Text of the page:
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  16. My support for greater recognition of the Primates Meeting is not support for (so to speak) 38 individuals being given power to decide all things Anglican. It is support for the Primates gathering to speak on some Anglican matters because on those matters they can confidently bring the mind of their respective churches to the meeting. In that way the millions of Anglicans would be speaking through the Primates.

    I find it slightly ironic that Lisa Fox should give credence to all the Anglican bishops meeting together to make a decision. That happened in 1998 and Resolution 1.10 resulted. Logically that means, on Lisa's view, that that resolution has effect in the Communion!

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  17. "And if the ABC ignores GAFCON Primates, what Communion has he got left?"

    A healthier one?

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  18. Fr. Bill Albinger12/4/10 4:54 PM

    Aloha Kakou-
    Re ++Orombi's letter - there we have it out front - the true issue is really who has the power to decide and who gets to control the beliefs and acts of other Churches. The "presenting issue" is merely a convenient way for the bishops of parts of Africa and the Southern Cone and their conservative Republican American bankers of politically to dress up the real issue - how to force the American Church to be a repressive and conservative force both socially and theologically.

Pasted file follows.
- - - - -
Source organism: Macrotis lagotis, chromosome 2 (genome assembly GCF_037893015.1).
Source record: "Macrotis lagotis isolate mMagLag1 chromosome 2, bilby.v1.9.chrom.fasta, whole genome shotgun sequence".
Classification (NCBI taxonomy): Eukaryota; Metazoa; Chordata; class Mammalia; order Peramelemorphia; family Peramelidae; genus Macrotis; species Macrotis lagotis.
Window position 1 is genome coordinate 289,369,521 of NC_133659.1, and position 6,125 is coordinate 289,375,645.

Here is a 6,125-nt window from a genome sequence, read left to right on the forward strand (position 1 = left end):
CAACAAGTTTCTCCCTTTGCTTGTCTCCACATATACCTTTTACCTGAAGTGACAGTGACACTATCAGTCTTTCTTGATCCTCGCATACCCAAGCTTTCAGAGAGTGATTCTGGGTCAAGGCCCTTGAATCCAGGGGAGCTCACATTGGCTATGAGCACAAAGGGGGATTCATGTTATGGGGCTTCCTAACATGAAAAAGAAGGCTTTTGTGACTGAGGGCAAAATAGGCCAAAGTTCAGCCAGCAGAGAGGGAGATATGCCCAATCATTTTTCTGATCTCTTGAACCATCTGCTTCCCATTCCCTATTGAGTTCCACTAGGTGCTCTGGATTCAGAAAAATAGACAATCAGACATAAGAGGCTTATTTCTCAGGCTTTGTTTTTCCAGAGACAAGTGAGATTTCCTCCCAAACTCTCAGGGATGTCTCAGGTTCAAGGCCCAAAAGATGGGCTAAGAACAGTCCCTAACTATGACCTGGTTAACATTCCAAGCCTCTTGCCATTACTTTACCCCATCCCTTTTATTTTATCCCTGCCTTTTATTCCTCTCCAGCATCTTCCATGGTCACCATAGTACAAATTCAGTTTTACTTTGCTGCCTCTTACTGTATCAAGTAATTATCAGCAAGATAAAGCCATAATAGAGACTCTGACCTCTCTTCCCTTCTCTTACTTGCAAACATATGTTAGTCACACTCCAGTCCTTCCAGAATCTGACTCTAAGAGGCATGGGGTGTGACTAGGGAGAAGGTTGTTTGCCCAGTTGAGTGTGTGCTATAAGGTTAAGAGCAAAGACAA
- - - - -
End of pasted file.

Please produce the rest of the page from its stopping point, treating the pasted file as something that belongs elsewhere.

Re some of the other comments - Why are so many assuming that the Anglican Communion is or should be more than it actually is - a consensual body of mutual ministry based on common traditions and mutual affection. Anything more than that is a "Church" which we are decidedly not. Remember the ABC has no authority in Wales, Scotland and Ireland. If people have a need for more power, they are welcome to construct their own organization. Please leave ours alone.

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  19. James in SC may well be right that TEC cannot follow its current path and still in communion with most of the churches of the Anglican Communion. While I do not welcome that possibility, I do not see it as the disaster that some do. It would not be a disaater for there to be two Communions, holding different convictions on how much diversity on such issues as human sexuality is allowed. There would be some loss, but there might well be some gains and over time the two might realized that they can work together in mission - just as liberal and conservatives are now working together.

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  20. I like what the Bishop of Virginia said about the whole thing. In denying Mary Glasspool consent he made a great case for how TEC's House of Bishops and revisionist leaders have famously gotten the "cart before the horse" and in the process have gone back on agreed upon procedures and agreed upon promises.

    THAT from a guy who IS a revisionist!

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  21. "In that way the millions of Anglicans would be speaking through the Primates." As they did through the machinations of a small, well-organized group at Dar-es-Salaam, Peter Carrell? - a potent argument against according any Communion-wide authority to the primates' group.

    Those who love to cite Lambeth 1.10 tend to ignore V.13 -

    This Conference:

    1. reaffirms Resolution 72 of the Lambeth Conference of 1988 "Episcopal Responsibilities and Diocesan Boundaries"; and

    2. requests the Primates to encourage the bishops of their Province to consider the implications of Resolution 72 of the Lambeth Conference 1988.